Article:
"We were able to pool our resources together to make sure that no one person was over-burdened financially, which was really important to health and wellness … it was really about setting up an ecosystem for our lives that really was self-sustaining."
This flexibility means, for example, that Tang's mother can be freed of housekeeping responsibilities. It also means that Tang's 24-year-old-son can be spared the full blow of Toronto's crippling rental prices. While every family member is contributing to financing the project, they also contribute to the household in other ways. For her part, Tang enjoys being the cook for the family.
Tang's philosophy of living sustainably is one that carries through all aspects of her life, from Hoi Bo to this new living space to the design of the home's long driveway, which is slated to become a green space open to the community, with market stalls for small business and emerging artists.
While the design and renovation process to date has not been without its challenges — Tang says she has learned a lot about "working with other people and communicating and managing expectations" — she credits her family for being "enormously supportive" throughout the process.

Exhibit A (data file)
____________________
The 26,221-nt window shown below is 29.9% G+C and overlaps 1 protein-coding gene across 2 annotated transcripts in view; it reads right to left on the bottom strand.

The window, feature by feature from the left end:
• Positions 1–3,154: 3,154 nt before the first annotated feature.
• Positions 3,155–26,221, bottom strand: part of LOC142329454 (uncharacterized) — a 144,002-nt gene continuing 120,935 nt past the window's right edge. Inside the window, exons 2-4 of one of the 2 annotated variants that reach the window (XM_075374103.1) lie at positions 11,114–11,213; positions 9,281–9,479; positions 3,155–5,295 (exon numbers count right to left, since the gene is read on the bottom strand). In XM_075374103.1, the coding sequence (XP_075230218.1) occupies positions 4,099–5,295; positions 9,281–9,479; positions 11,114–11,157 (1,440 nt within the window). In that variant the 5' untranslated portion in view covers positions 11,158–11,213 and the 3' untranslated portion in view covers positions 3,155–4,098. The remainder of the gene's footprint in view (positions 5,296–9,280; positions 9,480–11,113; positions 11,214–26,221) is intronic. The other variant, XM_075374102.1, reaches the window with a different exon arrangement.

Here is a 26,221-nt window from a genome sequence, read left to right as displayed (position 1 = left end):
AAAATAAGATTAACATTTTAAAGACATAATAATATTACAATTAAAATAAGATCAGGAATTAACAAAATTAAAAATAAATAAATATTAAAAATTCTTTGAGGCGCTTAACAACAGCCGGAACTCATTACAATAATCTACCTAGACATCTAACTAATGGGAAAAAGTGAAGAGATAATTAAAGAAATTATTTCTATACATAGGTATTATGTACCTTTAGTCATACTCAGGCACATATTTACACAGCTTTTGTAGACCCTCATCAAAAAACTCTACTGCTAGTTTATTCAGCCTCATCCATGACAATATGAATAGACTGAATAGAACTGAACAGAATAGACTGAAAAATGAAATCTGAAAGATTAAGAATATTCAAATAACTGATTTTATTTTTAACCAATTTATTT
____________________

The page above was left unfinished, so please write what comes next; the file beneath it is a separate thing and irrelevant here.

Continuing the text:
"I think that it's such an amazing gift that immigrants bring to Canada — this different perspective and these different ideas on how it is that you can approach life and how you can support each other as a family," says Tang. "It doesn't have to just apply to family members. It can apply to friends as well."
Tang says that she doesn't consider her family remarkably close in the way people might expect — nor does she consider that a necessity to sustain this type of living arrangement.
"I think what is essential is to come at the project with people who are open-minded," says Tang. She hopes her example can help change the narrative around who can afford to own a home, and how, despite complex issues of affordability.